Spinoff Company: Amyris Biotechnologies

SynBERC (based at U. California-Berkeley) – A microbial process for inexpensively producing the anti-malarial drug, artemisinin, passed through SynBERC spinoff Amyris Biotechnologies to a major pharmaceutical company.

By engineering yeast and E. coli, Dr. Jay Keasling, Director of the Synthetic Biology Engineering Research Center (SynBERC) headquartered at the University of California-Berkeley, has developed a method of producing artemisinic acid, which can be processed to treat malaria. This microbially sourced drug will make the treatment of malaria affordable in the developing world, where more than a million people a year die of the disease. Keasling’s spinoff company, Amyris Biotechnologies, recently transferred its artemisinin technology to global pharmaceutical firm Sanofi-Aventis, which is working on large-scale development of the product.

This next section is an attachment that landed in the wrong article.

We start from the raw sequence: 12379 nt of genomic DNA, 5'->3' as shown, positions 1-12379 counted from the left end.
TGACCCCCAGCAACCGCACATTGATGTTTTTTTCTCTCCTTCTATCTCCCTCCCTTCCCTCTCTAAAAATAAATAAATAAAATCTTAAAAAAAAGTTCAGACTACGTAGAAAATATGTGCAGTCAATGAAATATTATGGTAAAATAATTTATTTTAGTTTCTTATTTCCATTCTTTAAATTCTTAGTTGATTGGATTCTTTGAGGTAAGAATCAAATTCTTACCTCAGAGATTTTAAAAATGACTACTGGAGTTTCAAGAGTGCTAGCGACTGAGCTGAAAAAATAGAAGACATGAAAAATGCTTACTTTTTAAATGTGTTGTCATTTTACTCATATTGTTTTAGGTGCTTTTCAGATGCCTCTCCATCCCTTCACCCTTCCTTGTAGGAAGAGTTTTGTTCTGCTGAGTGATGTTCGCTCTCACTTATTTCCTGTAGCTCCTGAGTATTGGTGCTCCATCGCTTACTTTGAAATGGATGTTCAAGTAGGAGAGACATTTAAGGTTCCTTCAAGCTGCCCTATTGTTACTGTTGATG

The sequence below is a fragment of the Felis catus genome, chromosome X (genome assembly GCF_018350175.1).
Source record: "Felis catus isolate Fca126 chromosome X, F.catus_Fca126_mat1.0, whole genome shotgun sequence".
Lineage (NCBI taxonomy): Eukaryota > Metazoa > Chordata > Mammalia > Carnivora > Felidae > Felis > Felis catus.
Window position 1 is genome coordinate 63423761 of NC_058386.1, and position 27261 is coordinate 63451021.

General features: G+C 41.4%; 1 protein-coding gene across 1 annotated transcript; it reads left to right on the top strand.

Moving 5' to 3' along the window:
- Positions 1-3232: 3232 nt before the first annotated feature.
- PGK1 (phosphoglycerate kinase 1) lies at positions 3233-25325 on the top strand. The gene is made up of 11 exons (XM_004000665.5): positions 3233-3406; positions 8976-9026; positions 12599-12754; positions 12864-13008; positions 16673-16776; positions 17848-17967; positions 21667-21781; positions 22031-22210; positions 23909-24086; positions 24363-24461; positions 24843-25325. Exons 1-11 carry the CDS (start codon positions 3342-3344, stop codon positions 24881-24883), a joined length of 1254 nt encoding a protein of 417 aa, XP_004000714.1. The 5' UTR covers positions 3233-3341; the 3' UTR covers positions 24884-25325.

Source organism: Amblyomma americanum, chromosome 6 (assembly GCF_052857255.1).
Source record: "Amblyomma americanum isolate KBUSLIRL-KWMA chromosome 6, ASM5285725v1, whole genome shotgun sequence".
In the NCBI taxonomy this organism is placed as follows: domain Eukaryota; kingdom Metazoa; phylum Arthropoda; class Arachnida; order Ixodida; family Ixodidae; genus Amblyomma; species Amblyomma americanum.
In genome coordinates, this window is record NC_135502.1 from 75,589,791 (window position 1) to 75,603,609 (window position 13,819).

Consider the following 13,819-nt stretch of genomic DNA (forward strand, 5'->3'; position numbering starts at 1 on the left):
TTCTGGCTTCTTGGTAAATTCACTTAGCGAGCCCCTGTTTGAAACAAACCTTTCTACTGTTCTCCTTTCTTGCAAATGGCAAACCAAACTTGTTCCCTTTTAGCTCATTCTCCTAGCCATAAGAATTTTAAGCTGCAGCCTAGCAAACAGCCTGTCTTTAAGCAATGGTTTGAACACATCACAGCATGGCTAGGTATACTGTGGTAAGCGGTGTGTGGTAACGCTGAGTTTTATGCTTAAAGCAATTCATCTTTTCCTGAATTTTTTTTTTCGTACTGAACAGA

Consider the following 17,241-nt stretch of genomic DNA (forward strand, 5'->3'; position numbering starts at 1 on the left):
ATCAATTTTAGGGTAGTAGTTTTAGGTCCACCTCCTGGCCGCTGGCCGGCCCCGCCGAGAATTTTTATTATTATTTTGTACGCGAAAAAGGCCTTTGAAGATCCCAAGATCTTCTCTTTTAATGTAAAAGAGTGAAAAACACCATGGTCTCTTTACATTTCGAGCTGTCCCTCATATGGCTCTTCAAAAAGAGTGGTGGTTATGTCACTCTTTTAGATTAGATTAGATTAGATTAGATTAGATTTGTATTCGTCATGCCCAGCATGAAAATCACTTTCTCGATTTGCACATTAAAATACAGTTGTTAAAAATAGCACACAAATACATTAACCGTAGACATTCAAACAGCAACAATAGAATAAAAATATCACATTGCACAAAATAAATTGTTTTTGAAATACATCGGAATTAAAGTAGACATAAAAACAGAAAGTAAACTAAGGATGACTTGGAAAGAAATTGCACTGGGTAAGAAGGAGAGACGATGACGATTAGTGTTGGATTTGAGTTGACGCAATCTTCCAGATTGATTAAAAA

Keasling’s underlying original work in this area was funded by the Engineering Directorate’s metabolic engineering program, and the SynBERC ERC has provided the synthetic biology foundation—a large number of re-usable synthetic parts--upon which the translation of this innovation to practical use is being is realized. The Bill and Melinda Gates Foundation has been instrumental in the process, providing more than $42 million in total grants to UC-Berkeley for basic and translational research, to Amyris for process development, to Sanofi-Aventis for process scale-up, and to a non-profit U.S. corporation, the Institute for One World Health, for delivery to malaria-afflicted areas in Africa.

SynBERC and UC-Berkeley developed the novel intellectual property model for this large-scale project in the emerging synthetic biology field.